When Marketing Data Is Absent, You Need to Go by Instinct
By Peter Lyle DeHaan
Though the source of the old advertising quip is in dispute, its wisdom isn’t. The adage laments, “Half the money I spend on advertising is wasted; the trouble is I don’t know which half.”
Tracking Traditional Marketing
When it comes to traditional marketing channels, there’s so much truth in this saying. As marketers, we never know how many people respond to any given ad or, of those who respond, how many buy. Yes, we can survey new customers and ask, “Where did you hear about us?”, but even that collected information is in doubt.
Remember when I said I once ran Yellow Pages ads? This was before the dawn of the World Wide Web and, later, at its early inception, when it was still a novelty. Back then, the Yellow Pages was the go-to source for finding the product or service you needed. As I recall, I advertised in over fifty directories in various markets and from different publishers. But I never knew which ads worked, which were cost effective, or the ROI of any of them.
In an effort to find clarity and obtain actionable data, I had each sales rep ask new clients, “Where did you hear about us?” This was even a question on their onboarding paperwork. If they said, “the Yellow Pages,” the follow-up question was “which one?”
To my dismay, 4 percent of those who cited the Yellow Pages named a non-existent directory as the one they consulted. This brought into question the value of any of their feedback.
In addition to worrying about the accuracy of their responses, I questioned if they gave me the best answer. Given the conventional wisdom that it takes at least seven touches to make an impact on a potential buyer before they become a customer, I wondered which one they gave me. Was it the first touch, the final one, the most notable one, or simply the first one that came to mind? I suspect the latter. Or, feeling pressure to respond quickly, they could have even made up an answer.
The only thing worse than no data is bad data.
In the end, I had to go by what my gut told me and what my marketing budget allowed.
True, some ads were so inexpensive that one sale justified them for the entire year. The same applied to some of my print media advertising. Yet when the budget is tight, it’s easy to cancel ads that you can’t prove are working.
Tracking Online Marketing
This inability to track marketing effectiveness doesn’t carry over to the online world. There we have plenty of data, perhaps too much.
For online advertising, we can look at impressions and clicks, which allow us to calculate our clickthrough rate (CTR). If the sale is completed online, we know how many sales the ad produced, allowing us to calculate cost per sale and clicks per sale.
If we really want to get into the weeds, we can track this by day of the week and time of day. We can look at weekend versus weekday and daytime versus nighttime, along with seasonal fluctuations. We can also track results by geography and factor in socioeconomic data.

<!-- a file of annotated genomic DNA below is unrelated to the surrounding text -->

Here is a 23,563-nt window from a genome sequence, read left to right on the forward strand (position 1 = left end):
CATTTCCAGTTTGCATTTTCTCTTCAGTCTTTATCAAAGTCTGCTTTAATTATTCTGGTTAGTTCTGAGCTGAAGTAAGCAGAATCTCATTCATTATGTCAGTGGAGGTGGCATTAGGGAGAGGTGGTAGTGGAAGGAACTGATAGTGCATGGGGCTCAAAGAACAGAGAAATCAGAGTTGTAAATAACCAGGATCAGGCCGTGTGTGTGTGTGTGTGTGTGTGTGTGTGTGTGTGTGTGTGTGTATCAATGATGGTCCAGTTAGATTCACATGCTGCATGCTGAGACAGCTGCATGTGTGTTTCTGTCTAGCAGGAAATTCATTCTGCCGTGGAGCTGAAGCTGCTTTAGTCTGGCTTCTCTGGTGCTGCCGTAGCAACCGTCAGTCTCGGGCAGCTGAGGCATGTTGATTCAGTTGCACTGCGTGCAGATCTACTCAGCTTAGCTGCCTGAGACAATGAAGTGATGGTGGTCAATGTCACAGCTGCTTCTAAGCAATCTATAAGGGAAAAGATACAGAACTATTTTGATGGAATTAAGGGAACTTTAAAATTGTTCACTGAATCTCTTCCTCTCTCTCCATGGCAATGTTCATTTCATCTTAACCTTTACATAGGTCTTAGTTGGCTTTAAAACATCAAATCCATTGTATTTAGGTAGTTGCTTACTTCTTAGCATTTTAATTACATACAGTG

With social media, we can look at reach, followers, and interaction, be it a like, a forward, or a comment—whatever analogous label occurs on a particular platform. And when we pay a social media platform to get our message out, we can track results much like any other online ad.
We also have interesting metrics for email marketing. We can look at delivery rate, open rate (all the while knowing that technology underreports results), and click rate. Looking at the number of replies is useful, as is the number of unsubscribes.
Even content marketing has helpful statistics, such as the number of page views, comments, likes, and shares. Yet connecting these forms of engagement to sales is difficult, making content marketing the least data-rich online marketing option. Still, it’s much better than having no information.
The reaction of some marketers—especially younger ones who grew up with the internet and those with a more recent marketing degree—is to focus on online marketing, where they can measure results and quantify sales. Alternately, they dismiss traditional marketing—which they can’t track—with suspicion, knowing that it wastes half of their advertising dollars, if not more. They just don’t know which half.
This is understandable, but not the wisest marketing approach. Be sure to consider all marketing options—both traditional and online. This doesn’t mean, however, that you should pursue them all. Just contemplate them.
Therefore, employ the marketing options that make sense for your target audience and business strategy, using both traditional and online marketing channels as appropriate. Whenever possible, track what you can to gauge results and drive continued investment. For the rest, accept the unknowable as a part of doing business and embrace the mystery of it, using all the experience you have to produce meaningful insight.
Marketing Management Success Tip Embrace the reality that marketing is part science and part art.
Peter Lyle DeHaan is an entrepreneur and businessman who has managed, owned, and started multiple businesses over his career. Common themes at every turn have included customer service, sales and marketing, and leadership and management.
He shares his lifetime of business experience and personal insights through his books to encourage, inspire, and occasionally entertain.